So today I’d like to share something about my Grandad, on my Father’s side. Alfred Edward Thomas, “Ted” to his friends was in the Navy during the Second World War. Here’s what I know.
Volunteering in June 1942, aged 19, he joined the HMS Collingwood as a Leading Seaman – that was the equivalent of a Corporal from what I can tell. Between June 1942 and Feb 1945 he served on the Collingwood (for training), Osprey, and the Drake IV Tanatside. In May 1943 during his time on Tanatside he was promoted to Able Seaman meaning a seaman with at least two years’ experience at sea. From Feb 1945 to June 1946 he served on the HMS Pembroke IV, Fabius (sp?), St Angelo (Caduus), Peacock, and Blenheim. He also spent several months on various out-stations of HMS Victory, most likely for more training.
He was awarded the 1939-1945 Star, Atlantic Star (service in France and Germany), Africa Star (service in North Africa 1942-43), The Defense Medal and The War Medal. There’s a significance to the order of the medals which I won’t delve into too much but I want to say the 1939-1945 Star is awarded to those with more than 180 days continuous service – that’s something to imagine. And the Atlantic Star was awarded to those who participated in the Battle of the Atlantic, the longest continuous battle of the Second World war.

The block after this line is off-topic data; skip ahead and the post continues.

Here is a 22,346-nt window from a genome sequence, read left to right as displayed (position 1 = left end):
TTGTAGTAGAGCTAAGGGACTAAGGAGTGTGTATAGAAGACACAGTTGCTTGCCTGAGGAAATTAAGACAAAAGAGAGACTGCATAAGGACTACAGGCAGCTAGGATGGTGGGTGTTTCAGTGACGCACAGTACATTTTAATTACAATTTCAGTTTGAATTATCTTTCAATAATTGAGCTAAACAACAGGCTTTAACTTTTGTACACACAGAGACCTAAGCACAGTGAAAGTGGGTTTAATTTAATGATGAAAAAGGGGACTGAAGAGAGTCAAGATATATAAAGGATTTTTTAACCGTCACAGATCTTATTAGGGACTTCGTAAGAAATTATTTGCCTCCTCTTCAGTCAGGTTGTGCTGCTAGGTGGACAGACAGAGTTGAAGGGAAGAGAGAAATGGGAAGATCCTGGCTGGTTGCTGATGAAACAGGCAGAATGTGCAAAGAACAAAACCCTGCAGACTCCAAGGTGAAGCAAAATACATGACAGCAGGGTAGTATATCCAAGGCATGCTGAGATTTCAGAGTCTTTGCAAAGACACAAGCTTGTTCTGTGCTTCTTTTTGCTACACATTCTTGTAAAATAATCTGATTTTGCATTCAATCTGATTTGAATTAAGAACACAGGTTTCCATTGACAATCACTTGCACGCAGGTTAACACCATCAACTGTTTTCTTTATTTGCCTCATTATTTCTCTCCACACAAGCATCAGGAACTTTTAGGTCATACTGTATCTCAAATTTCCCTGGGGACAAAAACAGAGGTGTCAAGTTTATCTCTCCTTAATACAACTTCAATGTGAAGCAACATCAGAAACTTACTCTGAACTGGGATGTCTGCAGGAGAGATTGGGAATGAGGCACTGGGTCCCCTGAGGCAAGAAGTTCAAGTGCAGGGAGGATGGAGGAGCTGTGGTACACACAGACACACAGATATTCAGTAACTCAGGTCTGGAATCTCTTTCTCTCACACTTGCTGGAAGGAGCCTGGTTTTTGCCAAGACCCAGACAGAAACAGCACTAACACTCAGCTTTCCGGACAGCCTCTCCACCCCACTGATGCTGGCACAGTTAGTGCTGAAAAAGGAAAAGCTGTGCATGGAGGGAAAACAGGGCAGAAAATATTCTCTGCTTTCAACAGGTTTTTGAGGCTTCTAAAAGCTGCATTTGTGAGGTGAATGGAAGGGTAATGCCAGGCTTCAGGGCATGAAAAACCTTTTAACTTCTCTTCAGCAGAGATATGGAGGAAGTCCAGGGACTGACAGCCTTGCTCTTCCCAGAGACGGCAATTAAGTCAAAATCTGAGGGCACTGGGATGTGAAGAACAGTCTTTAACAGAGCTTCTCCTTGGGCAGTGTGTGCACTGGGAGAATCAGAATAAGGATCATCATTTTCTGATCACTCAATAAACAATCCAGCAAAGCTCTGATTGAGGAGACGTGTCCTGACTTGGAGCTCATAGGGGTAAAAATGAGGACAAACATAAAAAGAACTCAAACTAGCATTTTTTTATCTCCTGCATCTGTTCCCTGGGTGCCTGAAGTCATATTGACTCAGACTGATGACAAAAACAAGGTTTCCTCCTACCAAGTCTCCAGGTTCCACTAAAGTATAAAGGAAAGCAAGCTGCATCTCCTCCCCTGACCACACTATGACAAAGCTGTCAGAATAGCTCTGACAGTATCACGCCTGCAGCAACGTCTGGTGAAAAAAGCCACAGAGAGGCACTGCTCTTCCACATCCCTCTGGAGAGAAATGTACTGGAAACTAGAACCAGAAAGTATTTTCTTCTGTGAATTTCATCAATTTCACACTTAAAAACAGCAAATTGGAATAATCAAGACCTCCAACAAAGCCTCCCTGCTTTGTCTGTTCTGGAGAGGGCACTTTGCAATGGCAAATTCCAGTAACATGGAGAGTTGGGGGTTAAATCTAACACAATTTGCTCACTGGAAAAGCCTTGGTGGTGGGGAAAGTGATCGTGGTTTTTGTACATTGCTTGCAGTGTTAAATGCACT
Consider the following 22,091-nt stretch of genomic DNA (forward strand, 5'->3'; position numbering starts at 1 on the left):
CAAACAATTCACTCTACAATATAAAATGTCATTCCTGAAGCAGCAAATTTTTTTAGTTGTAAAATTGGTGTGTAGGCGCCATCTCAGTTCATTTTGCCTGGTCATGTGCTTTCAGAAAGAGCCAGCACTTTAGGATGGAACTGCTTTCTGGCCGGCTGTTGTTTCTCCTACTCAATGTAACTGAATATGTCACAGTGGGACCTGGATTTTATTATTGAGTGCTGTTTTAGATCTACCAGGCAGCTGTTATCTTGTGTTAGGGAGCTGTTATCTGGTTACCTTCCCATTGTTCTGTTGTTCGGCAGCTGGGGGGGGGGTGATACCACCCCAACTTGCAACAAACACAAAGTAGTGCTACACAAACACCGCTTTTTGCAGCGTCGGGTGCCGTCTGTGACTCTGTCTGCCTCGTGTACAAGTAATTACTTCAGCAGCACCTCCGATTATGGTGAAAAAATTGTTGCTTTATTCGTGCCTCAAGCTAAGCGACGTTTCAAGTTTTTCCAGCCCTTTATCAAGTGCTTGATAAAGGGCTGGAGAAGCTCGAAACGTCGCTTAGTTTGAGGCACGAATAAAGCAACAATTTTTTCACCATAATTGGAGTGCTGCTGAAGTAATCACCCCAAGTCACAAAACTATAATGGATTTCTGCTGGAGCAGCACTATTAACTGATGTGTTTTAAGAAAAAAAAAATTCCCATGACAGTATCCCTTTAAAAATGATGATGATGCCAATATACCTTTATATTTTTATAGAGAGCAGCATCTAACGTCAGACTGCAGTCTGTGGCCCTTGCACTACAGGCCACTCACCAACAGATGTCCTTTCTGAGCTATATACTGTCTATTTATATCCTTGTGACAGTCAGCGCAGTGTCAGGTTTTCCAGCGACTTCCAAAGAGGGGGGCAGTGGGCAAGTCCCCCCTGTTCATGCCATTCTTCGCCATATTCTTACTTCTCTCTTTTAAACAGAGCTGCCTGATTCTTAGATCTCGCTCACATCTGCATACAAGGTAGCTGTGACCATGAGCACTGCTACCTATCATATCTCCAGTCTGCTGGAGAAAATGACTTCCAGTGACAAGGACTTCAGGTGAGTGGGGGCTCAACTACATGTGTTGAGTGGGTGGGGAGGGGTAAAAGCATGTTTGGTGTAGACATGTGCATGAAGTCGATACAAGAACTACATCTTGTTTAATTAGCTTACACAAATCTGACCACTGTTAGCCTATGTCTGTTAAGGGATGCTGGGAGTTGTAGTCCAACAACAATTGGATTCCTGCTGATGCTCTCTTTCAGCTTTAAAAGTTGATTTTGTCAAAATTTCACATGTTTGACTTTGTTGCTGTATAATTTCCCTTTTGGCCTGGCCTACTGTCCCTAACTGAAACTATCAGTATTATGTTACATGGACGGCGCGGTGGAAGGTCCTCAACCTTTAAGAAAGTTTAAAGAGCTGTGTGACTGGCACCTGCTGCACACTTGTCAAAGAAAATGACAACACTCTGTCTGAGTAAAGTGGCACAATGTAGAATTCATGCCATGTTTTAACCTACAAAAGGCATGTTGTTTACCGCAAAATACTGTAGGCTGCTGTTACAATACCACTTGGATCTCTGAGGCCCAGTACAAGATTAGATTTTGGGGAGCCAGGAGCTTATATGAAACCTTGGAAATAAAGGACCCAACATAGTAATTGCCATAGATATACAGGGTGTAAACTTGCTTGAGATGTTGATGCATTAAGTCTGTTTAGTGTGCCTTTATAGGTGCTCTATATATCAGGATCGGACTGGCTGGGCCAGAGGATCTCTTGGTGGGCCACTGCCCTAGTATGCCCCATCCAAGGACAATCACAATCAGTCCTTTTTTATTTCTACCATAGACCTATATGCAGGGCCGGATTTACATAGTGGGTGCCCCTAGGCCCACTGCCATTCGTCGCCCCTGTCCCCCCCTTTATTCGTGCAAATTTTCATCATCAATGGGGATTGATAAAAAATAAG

To think of anyone serving in a war is almost inconceivable, it becomes a mental amalgamation of film or television scenes and patchy school history lessons. To think of someone you know – someone who has taken you on day trips and played board games with you – being at war is even harder to rationalise.
But it’s good to try and remember, to think of the effort and sacrifice. So I know what I’ll be thinking of at 11am on the 11th of November.
Did anyone get any black Friday sewing bargains? I bought a couple of pieces of fabric on sale which I’m looking forward to receiving.